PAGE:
today, to meet their expectations - were that be more street food outlets,

demonstrations or heritage exhibitions.

This would go a long way to ensuring their viability was maintained

and gave a valid reason for people to continue to visit it in the numbers

previously seen. It was accepted that the pandemic had seriously affected

what could be done in the recent past, but they saw no reason why this trend

couldn’t be reversed going forward.


Consideration would continue to be given to the differing scenarios and various options with regard to trade, performance and management of the different market entities, in identifying and assessing how this could be best achieved so as to serve as some basis for how the markets could operate successfully going forward.


The Panel acknowledged the benefits of what the markets brought to

Dorchester and what they each had to offer in their own way, not only as an

entity – as a means of trading goods, services and produce which might not

otherwise be readily accessible directly between suppliers and public - but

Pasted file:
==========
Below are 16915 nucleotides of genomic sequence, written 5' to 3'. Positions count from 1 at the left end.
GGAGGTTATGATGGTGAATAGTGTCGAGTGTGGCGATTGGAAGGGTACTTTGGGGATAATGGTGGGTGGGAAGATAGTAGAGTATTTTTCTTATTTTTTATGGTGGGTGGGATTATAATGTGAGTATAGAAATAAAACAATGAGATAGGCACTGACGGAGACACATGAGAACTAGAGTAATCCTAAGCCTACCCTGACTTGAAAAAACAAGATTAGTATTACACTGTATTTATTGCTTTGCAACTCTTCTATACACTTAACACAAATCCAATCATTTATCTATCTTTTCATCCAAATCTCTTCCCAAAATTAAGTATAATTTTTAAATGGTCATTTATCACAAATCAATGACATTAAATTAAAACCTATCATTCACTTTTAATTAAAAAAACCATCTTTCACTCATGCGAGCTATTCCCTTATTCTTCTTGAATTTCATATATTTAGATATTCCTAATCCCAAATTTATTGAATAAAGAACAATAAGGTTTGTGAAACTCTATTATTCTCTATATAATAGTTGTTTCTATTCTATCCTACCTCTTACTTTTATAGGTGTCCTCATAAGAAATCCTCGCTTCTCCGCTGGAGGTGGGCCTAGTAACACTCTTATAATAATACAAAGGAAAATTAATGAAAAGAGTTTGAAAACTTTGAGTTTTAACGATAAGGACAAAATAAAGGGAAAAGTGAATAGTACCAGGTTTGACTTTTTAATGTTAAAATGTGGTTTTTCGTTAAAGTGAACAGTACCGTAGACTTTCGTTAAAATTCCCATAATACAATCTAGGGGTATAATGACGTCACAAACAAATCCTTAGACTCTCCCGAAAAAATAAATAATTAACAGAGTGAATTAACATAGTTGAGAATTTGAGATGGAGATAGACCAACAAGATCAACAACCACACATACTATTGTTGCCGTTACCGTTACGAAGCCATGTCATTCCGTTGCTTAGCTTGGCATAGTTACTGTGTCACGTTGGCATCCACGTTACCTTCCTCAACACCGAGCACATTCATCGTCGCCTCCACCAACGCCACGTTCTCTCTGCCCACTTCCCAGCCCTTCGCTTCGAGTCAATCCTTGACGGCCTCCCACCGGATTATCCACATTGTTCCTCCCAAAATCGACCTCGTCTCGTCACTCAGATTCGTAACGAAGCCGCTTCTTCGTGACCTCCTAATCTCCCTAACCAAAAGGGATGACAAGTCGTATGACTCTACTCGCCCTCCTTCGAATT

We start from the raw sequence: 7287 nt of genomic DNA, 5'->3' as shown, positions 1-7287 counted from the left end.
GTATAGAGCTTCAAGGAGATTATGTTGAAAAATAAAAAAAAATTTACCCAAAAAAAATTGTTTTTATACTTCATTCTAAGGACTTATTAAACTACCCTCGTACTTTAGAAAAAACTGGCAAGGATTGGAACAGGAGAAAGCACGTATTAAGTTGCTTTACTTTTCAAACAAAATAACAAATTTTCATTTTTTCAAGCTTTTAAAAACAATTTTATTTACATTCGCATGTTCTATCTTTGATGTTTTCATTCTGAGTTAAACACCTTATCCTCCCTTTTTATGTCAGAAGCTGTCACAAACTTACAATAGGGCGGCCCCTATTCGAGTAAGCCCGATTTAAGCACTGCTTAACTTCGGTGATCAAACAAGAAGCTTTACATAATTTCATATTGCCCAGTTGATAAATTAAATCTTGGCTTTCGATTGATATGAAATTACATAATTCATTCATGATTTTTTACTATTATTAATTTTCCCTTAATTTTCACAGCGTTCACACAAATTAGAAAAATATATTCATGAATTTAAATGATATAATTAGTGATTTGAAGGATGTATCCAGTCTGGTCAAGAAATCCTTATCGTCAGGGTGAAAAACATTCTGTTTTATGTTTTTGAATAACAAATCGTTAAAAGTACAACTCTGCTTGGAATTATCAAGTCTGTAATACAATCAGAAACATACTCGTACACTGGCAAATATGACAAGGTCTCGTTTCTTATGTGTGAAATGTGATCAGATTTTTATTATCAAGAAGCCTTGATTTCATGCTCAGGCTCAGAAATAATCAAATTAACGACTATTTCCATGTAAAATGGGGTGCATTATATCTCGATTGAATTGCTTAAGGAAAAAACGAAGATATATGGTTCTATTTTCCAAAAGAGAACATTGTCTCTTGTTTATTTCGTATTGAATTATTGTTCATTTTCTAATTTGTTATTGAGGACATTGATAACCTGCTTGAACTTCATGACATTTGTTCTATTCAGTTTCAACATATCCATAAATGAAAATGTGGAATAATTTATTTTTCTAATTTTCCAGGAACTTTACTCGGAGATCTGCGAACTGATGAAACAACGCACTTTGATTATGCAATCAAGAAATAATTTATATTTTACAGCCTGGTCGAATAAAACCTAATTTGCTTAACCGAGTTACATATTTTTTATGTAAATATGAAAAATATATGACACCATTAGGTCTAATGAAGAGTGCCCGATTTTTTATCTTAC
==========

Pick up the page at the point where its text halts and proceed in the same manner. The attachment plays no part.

their wider value and contribution too, in attracting visitors to the town and as

a social and community asset. Moreover, in being an historic market town, the

essence of maintaining a viable and successful market was critical to the

fabric and vitality of Dorchester.


Most importantly the Panel wanted to see them successful and continue

contributing to the economy of the town and be seen as a social and

community asset for years to come and there was a considerable will to see

these valued assets succeed.


It was considered that the pandemic had provided the opportunity to reassess and re calibrate what was being done and the process for doing it. Whilst the principles on what to do, how to do it and, where it should be done were accepted, it was recognised that there was a need for the strategy to be implemented and built upon to ensure any success was maintained.


As part of this they agreed that it would be in the interests of Dorchester and beneficial to prepare for a new procurement of the market operation from April 2026, with Ensors still being able to tender for a continuation of their operations. This option would provide for a re-evaluation and reset of what Dorchester wanted from its markets, how they should be operated and what improvements could be gained in doing so.


The Panel considered that, in the circumstances, what was being proposed was as practicable as it could be in managing the way in which the markets operated and in them being prepared to meet future needs and trends.



That the recommended Option be to authorise officers to prepare for a new procurement of the market operation from April 2026.






Supporting documents: